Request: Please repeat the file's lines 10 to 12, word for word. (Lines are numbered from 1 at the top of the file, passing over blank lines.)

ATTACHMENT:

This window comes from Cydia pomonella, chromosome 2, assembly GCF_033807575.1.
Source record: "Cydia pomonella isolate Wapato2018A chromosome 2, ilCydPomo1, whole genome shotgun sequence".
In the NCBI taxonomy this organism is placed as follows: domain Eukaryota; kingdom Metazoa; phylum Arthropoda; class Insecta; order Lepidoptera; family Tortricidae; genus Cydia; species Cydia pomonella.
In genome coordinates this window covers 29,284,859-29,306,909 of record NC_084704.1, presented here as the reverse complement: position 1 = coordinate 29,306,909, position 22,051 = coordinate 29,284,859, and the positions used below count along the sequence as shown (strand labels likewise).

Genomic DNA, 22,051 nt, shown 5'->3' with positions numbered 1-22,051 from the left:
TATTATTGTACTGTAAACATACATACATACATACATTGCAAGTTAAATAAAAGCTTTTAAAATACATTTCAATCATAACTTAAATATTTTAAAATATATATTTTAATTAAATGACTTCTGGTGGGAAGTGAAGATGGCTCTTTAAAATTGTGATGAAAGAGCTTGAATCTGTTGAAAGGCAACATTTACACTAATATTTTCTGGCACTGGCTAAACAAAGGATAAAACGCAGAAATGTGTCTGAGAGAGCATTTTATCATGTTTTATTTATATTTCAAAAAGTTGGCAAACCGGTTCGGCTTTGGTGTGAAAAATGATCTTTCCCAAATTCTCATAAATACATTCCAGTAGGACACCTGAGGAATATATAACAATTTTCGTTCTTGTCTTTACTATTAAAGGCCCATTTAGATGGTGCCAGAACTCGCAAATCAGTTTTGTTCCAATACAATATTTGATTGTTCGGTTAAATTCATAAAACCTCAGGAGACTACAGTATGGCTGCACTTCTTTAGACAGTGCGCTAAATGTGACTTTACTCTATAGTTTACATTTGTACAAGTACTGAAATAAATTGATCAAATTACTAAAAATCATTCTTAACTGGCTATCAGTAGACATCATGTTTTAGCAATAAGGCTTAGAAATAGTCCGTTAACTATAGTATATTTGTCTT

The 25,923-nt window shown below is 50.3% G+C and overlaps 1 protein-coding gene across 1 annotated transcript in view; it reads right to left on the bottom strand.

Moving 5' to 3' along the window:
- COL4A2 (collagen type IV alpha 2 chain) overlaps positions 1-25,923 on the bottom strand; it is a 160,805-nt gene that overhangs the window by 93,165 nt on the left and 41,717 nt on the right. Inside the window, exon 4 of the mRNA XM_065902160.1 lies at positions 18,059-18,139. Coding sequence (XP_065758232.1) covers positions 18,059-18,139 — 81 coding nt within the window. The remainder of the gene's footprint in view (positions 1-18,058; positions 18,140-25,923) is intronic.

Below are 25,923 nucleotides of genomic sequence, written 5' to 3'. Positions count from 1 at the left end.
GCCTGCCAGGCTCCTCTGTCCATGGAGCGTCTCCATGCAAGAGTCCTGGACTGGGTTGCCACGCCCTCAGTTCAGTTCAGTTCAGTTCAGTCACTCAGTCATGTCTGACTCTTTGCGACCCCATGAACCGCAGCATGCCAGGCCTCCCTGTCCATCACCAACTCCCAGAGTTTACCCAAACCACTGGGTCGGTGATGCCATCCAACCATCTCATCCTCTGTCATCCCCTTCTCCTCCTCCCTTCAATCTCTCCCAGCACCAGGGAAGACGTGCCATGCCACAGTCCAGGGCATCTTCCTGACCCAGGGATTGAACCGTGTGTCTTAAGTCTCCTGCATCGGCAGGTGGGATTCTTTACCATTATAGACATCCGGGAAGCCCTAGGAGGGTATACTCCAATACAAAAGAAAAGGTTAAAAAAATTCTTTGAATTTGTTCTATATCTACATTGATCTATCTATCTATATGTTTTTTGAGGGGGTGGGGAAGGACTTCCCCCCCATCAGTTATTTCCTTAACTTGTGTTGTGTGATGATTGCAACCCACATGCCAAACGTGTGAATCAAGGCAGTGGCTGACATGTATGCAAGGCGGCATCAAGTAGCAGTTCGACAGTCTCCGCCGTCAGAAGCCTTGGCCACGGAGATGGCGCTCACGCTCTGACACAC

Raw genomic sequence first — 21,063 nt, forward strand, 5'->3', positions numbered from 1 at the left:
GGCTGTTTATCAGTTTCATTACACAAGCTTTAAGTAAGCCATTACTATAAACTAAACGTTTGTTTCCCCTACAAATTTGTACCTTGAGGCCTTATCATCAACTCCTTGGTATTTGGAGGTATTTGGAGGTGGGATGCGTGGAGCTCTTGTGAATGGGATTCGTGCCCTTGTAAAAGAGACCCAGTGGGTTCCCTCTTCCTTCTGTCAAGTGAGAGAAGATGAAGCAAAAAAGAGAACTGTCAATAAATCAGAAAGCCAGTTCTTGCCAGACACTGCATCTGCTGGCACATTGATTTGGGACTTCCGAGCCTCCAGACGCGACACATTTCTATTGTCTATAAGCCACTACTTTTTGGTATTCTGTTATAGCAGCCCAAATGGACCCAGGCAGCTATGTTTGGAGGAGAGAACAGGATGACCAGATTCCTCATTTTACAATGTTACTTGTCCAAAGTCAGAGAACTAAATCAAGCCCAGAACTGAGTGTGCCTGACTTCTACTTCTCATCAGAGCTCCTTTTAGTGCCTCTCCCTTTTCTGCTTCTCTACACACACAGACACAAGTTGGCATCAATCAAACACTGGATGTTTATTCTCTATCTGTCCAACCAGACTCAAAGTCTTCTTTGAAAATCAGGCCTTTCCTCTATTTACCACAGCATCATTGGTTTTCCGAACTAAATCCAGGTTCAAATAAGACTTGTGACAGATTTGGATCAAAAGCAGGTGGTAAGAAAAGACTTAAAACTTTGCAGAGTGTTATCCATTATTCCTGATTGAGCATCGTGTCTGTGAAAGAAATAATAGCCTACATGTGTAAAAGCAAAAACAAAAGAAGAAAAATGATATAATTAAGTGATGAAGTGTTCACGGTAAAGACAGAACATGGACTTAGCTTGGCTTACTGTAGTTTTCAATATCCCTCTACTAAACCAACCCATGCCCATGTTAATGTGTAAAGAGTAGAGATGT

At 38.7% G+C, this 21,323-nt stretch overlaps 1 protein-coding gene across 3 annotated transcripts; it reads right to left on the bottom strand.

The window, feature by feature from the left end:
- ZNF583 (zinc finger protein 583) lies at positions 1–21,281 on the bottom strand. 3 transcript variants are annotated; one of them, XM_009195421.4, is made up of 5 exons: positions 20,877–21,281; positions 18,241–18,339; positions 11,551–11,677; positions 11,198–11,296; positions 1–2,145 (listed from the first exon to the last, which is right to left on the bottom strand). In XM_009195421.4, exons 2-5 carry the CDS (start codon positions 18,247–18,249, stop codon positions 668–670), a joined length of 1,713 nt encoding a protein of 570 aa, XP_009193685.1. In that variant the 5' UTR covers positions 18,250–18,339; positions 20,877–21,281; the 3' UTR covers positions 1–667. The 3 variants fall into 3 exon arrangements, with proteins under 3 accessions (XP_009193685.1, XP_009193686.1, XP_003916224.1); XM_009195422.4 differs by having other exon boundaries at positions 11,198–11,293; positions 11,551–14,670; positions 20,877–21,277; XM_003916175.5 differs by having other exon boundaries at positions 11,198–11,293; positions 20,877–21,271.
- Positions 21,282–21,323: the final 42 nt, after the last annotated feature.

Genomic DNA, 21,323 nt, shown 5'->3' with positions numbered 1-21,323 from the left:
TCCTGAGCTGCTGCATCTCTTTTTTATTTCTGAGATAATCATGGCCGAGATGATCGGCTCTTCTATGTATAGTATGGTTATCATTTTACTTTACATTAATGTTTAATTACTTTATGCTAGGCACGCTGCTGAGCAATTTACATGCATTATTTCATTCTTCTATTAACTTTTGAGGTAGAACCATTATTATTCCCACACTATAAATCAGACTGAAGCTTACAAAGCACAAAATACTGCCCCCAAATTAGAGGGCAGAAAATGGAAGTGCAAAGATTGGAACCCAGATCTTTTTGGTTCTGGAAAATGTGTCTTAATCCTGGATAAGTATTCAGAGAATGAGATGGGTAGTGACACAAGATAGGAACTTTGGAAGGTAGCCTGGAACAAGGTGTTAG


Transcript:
Below are 25,923 nucleotides of genomic sequence, written 5' to 3'. Positions count from 1 at the left end.
GCCTGCCAGGCTCCTCTGTCCATGGAGCGTCTCCATGCAAGAGTCCTGGACTGGGTTGCCACGCCCTCAGTTCAGTTCAGTTCAGTTCAGTCACTCAGTCATGTCTGACTCTTTGCGACCCCATGAACCGCAGCATGCCAGGCCTCCCTGTCCATCACCAACTCCCAGAGTTTACCCAAACCACTGGGTCGGTGATGCCATCCAACCATCTCATCCTCTGTCATCCCCTTCTCCTCCTCCCTTCAATCTCTCCCAGCACCAGGGAAGACGTGCCATGCCACAGTCCAGGGCATCTTCCTGACCCAGGGATTGAACCGTGTGTCTTAAGTCTCCTGCATCGGCAGGTGGGATTCTTTACCATTATAGACATCCGGGAAGCCCTAGGAGGGTATACTCCAATACAAAAGAAAAGGTTAAAAAAATTCTTTGAATTTGTTCTATATCTACATTGATCTATCTATCTATATGTTTTTTGAGGGGGTGGGGAAGGACTTCCCCCCCATCAGTTATTTCCTTAACTTGTGTTGTGTGATGATTGCAACCCACATGCCAAACGTGTGAATCAAGGCAGTGGCTGACATGTATGCAAGGCGGCATCAAGTAGCAGTTCGACAGTCTCCGCCGTCAGAAGCCTTGGCCACGGAGATGGCGCTCACGCTCTGACACAC

Raw genomic sequence first — 21,063 nt, forward strand, 5'->3', positions numbered from 1 at the left: